|Throughout the past century, the
Bahá'ís of Iran have been persecuted. With the triumph of the Islamic revolution in
1979, this persecution has been systematized. More than 200 Bahá'ís have been executed
or killed, hundreds more have been imprisoned, and tens of thousands have been deprived of
jobs, pensions, businesses, and educational opportunities. All national Bahá'í
administrative structures have been banned by the Government, and holy places, shrines and
cemeteries have been confiscated, vandalized, or destroyed.
The 350,000-member Bahá'í community comprises the largest religious
minority in that country, and Bahá'ís have been oppressed solely because of religious
hatred. Islamic fundamentalists in Iran and elsewhere have long viewed the Bahá'í Faith
as a threat to Islam and have branded the Bahá'ís as heretics. The progressive stands of
the Faith on women's rights, independent investigation of truth, and education have
particularly rankled Muslim clerics.
In June 1983, for example, the Iranian authorities arrested
ten Bahá'í women and girls. The charge against them: teaching children's classes on the
Bahá'í Faith--the equivalent of Sunday school in the West.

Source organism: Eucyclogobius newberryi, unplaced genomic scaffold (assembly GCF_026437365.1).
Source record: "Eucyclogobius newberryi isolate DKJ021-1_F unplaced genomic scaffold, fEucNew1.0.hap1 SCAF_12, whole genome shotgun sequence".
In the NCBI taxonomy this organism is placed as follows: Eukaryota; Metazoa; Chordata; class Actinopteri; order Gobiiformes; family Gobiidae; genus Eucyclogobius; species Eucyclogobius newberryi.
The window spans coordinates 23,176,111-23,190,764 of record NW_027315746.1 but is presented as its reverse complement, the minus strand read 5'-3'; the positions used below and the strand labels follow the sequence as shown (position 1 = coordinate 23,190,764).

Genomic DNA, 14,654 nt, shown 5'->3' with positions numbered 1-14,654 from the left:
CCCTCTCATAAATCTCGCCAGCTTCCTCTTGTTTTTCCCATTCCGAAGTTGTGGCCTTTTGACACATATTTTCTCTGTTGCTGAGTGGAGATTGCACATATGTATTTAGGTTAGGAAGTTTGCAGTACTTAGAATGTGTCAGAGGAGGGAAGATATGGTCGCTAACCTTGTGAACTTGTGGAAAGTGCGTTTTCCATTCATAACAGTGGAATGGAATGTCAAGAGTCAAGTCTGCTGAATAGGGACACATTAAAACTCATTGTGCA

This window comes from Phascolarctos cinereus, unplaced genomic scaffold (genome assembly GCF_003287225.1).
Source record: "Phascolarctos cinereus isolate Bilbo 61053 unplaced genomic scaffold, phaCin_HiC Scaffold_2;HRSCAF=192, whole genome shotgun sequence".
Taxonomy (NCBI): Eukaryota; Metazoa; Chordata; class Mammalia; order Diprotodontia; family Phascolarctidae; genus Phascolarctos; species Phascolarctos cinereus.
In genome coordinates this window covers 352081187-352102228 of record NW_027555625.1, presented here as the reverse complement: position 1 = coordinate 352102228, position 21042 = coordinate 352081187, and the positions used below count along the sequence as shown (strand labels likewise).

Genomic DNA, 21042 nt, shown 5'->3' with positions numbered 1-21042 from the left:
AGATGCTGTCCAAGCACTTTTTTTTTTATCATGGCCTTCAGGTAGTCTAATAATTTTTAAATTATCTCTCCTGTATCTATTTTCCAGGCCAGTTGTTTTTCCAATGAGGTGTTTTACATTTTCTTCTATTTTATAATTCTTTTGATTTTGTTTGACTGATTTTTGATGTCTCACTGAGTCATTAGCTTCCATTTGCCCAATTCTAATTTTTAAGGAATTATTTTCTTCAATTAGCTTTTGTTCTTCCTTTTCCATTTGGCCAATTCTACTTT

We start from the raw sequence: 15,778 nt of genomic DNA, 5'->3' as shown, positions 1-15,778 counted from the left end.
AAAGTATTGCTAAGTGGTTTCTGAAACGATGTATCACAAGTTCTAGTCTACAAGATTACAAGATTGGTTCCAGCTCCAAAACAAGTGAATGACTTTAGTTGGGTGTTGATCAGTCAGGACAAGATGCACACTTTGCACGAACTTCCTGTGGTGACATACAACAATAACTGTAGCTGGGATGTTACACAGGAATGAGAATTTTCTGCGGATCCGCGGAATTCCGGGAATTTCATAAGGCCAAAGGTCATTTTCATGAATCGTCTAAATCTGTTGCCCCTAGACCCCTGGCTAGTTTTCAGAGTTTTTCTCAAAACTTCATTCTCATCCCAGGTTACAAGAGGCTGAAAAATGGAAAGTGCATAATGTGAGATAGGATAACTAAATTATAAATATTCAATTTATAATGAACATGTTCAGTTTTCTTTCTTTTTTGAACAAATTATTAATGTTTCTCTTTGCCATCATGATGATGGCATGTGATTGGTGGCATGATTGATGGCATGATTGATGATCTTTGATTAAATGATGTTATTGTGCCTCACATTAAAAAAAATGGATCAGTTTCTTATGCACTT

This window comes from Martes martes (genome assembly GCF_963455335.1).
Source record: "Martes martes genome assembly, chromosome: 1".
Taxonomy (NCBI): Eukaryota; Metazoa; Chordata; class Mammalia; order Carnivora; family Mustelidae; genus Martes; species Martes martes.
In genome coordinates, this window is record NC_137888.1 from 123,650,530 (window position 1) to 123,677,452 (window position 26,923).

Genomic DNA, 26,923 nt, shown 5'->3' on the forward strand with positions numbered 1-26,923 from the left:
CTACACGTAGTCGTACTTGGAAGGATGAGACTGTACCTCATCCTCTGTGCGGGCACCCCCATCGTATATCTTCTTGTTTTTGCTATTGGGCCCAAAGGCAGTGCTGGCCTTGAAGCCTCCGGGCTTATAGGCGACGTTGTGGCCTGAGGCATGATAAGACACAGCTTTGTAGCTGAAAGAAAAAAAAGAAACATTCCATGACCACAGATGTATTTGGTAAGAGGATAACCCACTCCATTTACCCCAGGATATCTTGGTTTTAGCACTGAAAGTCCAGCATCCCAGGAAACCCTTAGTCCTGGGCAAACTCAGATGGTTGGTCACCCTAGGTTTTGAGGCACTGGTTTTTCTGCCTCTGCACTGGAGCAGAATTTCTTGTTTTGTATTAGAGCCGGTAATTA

The women were subjected to intense physical and mental abuse
in an effort to coerce them to recant their Faith--an option that is always pressed on
Bahá'í prisoners. Yet, like most Bahá'ís who were arrested in Iran, they refused to
deny their beliefs. As a result, they were executed.
International protest against the persecution has been
widespread. Thousands of newspaper articles about the situation of the Bahá'ís in Iran
have appeared around the world. Prominent international organizations, including the
European Parliament and several national legislatures, have passed resolutions condemning
or expressing concern about the Bahá'ís of Iran. Most important, the United Nations
Commission on Human Rights and the General Assembly have pressed the Iranian regime to
observe international human rights covenants with yearly resolutions--resolutions that
have paid specific attention to the Bahá'í situation.
In response to this international outcry, the most violent
aspects of this persecution had abated by the early 1990s--although at least one Bahá'í,
a 50-year old Teheran businessman, was killed by the Government in 1992. However, the
Bahá'ís of Iran remain without any fundamental guarantee of their right to practice
their religion freely, and international efforts to win their emancipation continue.